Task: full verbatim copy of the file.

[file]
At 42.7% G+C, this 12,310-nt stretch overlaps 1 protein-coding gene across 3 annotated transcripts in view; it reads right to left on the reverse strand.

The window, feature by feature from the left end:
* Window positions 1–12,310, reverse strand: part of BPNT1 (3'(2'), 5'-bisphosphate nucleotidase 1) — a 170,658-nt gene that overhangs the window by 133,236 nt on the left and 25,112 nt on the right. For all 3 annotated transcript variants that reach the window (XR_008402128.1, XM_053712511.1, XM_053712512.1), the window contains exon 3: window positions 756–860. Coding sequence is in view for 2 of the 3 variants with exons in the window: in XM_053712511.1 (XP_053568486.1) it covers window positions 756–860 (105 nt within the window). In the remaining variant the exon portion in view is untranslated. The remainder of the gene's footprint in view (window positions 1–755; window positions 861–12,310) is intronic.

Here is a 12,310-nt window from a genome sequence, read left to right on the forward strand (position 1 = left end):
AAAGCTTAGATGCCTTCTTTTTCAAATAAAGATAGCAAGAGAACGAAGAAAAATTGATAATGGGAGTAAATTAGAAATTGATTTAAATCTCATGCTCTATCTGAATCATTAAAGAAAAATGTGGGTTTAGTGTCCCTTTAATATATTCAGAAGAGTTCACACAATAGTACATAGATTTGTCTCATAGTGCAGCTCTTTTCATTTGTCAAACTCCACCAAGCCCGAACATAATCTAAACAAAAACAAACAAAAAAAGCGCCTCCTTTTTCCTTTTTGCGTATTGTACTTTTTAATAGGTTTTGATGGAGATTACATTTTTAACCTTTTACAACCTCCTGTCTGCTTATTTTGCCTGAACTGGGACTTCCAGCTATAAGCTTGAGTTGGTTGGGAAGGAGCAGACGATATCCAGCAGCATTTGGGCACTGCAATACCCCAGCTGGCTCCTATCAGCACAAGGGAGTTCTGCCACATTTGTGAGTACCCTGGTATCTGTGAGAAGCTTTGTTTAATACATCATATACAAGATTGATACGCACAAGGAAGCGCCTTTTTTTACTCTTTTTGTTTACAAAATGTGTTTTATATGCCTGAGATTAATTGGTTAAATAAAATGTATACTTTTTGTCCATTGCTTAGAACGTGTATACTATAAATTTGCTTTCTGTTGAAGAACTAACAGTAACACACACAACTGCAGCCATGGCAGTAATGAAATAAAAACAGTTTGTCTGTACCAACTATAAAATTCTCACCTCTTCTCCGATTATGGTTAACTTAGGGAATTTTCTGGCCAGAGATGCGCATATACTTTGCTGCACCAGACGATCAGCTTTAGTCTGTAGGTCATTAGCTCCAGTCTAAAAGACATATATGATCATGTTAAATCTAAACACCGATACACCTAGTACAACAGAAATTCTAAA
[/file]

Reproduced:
At 42.7% G+C, this 12,310-nt stretch overlaps 1 protein-coding gene across 3 annotated transcripts in view; it reads right to left on the reverse strand.

The window, feature by feature from the left end:
* Window positions 1–12,310, reverse strand: part of BPNT1 (3'(2'), 5'-bisphosphate nucleotidase 1) — a 170,658-nt gene that overhangs the window by 133,236 nt on the left and 25,112 nt on the right. For all 3 annotated transcript variants that reach the window (XR_008402128.1, XM_053712511.1, XM_053712512.1), the window contains exon 3: window positions 756–860. Coding sequence is in view for 2 of the 3 variants with exons in the window: in XM_053712511.1 (XP_053568486.1) it covers window positions 756–860 (105 nt within the window). In the remaining variant the exon portion in view is untranslated. The remainder of the gene's footprint in view (window positions 1–755; window positions 861–12,310) is intronic.

Here is a 12,310-nt window from a genome sequence, read left to right on the forward strand (position 1 = left end):
AAAGCTTAGATGCCTTCTTTTTCAAATAAAGATAGCAAGAGAACGAAGAAAAATTGATAATGGGAGTAAATTAGAAATTGATTTAAATCTCATGCTCTATCTGAATCATTAAAGAAAAATGTGGGTTTAGTGTCCCTTTAATATATTCAGAAGAGTTCACACAATAGTACATAGATTTGTCTCATAGTGCAGCTCTTTTCATTTGTCAAACTCCACCAAGCCCGAACATAATCTAAACAAAAACAAACAAAAAAAGCGCCTCCTTTTTCCTTTTTGCGTATTGTACTTTTTAATAGGTTTTGATGGAGATTACATTTTTAACCTTTTACAACCTCCTGTCTGCTTATTTTGCCTGAACTGGGACTTCCAGCTATAAGCTTGAGTTGGTTGGGAAGGAGCAGACGATATCCAGCAGCATTTGGGCACTGCAATACCCCAGCTGGCTCCTATCAGCACAAGGGAGTTCTGCCACATTTGTGAGTACCCTGGTATCTGTGAGAAGCTTTGTTTAATACATCATATACAAGATTGATACGCACAAGGAAGCGCCTTTTTTTACTCTTTTTGTTTACAAAATGTGTTTTATATGCCTGAGATTAATTGGTTAAATAAAATGTATACTTTTTGTCCATTGCTTAGAACGTGTATACTATAAATTTGCTTTCTGTTGAAGAACTAACAGTAACACACACAACTGCAGCCATGGCAGTAATGAAATAAAAACAGTTTGTCTGTACCAACTATAAAATTCTCACCTCTTCTCCGATTATGGTTAACTTAGGGAATTTTCTGGCCAGAGATGCGCATATACTTTGCTGCACCAGACGATCAGCTTTAGTCTGTAGGTCATTAGCTCCAGTCTAAAAGACATATATGATCATGTTAAATCTAAACACCGATACACCTAGTACAACAGAAATTCTAAA